While one can certainly identify elements of tragedy in literatures around the world, tragedy in its purest form has only arisen at certain times and places:
What we seem to see here is a major cultural shift, followed by a peacetime during which certain artists have the time and luxury to consider the changes that took place. Most cultural changes are gradual, or the jump is not that dramatic. But sometimes you get cultural changes such as we saw with the Renaissance.
Above is a cusp catastrophe model of cultural change. It is rare for a culture to move along the front edge of the topological map. More commonly, cultures evolve along the back side of the map. We can see what will happen if one moves from one stable section to another along the front of the map -- sudden, surprising changes. One can imagine that during such changes, people will have a desire to figure out what, exactly, just happened. And that's where tragic art comes in. The bigger the jump, the purer the tragedy that will be written.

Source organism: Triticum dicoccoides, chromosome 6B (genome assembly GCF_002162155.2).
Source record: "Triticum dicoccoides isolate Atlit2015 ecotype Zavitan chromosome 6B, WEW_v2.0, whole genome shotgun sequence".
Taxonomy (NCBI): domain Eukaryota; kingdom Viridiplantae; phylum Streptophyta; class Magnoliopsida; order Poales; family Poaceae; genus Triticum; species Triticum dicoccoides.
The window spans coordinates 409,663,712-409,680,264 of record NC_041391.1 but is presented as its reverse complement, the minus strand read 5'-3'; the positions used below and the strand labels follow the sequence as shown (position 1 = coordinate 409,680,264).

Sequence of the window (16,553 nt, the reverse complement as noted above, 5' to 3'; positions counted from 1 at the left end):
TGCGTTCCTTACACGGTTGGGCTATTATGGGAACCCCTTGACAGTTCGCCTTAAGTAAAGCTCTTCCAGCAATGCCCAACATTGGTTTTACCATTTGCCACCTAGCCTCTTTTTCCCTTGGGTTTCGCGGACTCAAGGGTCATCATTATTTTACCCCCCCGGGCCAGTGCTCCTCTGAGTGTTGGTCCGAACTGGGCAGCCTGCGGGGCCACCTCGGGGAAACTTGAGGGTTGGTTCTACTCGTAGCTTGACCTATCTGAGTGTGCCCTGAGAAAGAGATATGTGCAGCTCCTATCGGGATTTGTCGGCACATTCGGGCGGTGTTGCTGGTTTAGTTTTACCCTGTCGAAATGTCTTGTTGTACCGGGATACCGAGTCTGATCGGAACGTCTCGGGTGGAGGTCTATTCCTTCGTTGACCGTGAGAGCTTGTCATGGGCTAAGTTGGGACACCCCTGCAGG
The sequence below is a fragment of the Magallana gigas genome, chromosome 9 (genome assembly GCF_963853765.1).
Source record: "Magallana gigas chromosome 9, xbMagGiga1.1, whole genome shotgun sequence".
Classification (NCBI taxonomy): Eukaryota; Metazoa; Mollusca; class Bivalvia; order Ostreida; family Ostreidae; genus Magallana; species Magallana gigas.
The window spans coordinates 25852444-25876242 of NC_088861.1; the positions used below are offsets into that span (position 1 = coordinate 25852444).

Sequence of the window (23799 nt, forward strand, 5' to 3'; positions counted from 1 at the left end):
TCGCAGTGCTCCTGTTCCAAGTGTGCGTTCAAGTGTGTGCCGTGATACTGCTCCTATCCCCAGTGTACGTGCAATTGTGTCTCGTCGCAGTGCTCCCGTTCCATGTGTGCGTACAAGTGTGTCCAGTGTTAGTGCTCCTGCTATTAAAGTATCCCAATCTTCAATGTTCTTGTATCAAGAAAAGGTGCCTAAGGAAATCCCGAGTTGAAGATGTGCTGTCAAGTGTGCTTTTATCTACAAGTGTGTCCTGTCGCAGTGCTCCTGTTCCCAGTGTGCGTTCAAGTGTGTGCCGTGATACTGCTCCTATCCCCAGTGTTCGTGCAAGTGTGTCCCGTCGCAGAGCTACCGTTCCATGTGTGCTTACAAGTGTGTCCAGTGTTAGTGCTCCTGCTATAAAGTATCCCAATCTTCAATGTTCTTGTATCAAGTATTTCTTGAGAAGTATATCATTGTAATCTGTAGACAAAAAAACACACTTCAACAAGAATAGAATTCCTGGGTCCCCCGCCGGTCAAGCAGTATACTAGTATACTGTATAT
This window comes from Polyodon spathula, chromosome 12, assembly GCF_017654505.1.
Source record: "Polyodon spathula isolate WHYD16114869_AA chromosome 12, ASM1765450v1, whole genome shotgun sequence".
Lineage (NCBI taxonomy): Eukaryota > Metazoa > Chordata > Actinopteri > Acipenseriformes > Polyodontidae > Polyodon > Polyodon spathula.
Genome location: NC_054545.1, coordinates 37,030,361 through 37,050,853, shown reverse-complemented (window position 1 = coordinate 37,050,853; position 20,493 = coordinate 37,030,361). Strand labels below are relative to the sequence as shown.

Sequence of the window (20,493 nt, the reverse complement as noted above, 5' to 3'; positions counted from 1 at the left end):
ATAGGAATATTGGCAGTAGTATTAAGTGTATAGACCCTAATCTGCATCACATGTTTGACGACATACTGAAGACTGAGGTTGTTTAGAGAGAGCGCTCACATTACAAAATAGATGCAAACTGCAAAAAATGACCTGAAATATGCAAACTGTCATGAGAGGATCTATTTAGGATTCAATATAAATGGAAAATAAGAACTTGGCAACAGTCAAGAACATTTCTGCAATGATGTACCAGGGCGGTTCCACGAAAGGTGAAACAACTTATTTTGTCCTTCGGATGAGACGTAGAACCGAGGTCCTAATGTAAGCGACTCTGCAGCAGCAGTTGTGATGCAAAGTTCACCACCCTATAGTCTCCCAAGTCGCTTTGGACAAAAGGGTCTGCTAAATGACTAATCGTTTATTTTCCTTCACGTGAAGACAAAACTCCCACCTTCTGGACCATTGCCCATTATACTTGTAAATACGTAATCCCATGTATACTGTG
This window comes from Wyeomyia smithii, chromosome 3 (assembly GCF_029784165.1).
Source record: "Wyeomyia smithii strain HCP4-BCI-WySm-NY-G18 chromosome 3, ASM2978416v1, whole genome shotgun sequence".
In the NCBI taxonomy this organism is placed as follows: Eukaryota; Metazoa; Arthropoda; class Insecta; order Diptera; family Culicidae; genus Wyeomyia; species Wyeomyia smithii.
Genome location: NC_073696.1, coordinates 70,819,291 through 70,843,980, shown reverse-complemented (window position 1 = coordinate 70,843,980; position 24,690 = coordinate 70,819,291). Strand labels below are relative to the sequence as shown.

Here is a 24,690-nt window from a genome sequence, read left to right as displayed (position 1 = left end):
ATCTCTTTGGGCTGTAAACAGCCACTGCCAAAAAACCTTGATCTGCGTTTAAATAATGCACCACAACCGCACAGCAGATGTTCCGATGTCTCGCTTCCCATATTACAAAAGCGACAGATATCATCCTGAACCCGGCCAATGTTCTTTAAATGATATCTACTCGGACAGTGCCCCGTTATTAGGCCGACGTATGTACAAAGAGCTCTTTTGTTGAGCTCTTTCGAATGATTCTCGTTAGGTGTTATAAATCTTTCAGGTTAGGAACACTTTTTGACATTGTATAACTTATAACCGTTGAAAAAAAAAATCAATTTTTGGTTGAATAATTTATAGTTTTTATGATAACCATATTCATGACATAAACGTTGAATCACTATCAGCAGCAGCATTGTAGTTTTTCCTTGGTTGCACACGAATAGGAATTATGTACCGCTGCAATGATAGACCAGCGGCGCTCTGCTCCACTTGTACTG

Coincidentally, during long periods of stability, we tend to see epics written, providing confirmation for that culture.
Tragedy affirms the new cultural forms, while trying to make sense of them.
Comedy arises out of conservative impulses, to ridicule the excesses of the new.
Drama tends to combine the genres. Novels, especially. These can in some ways be seen as storytelling for storytelling's sake.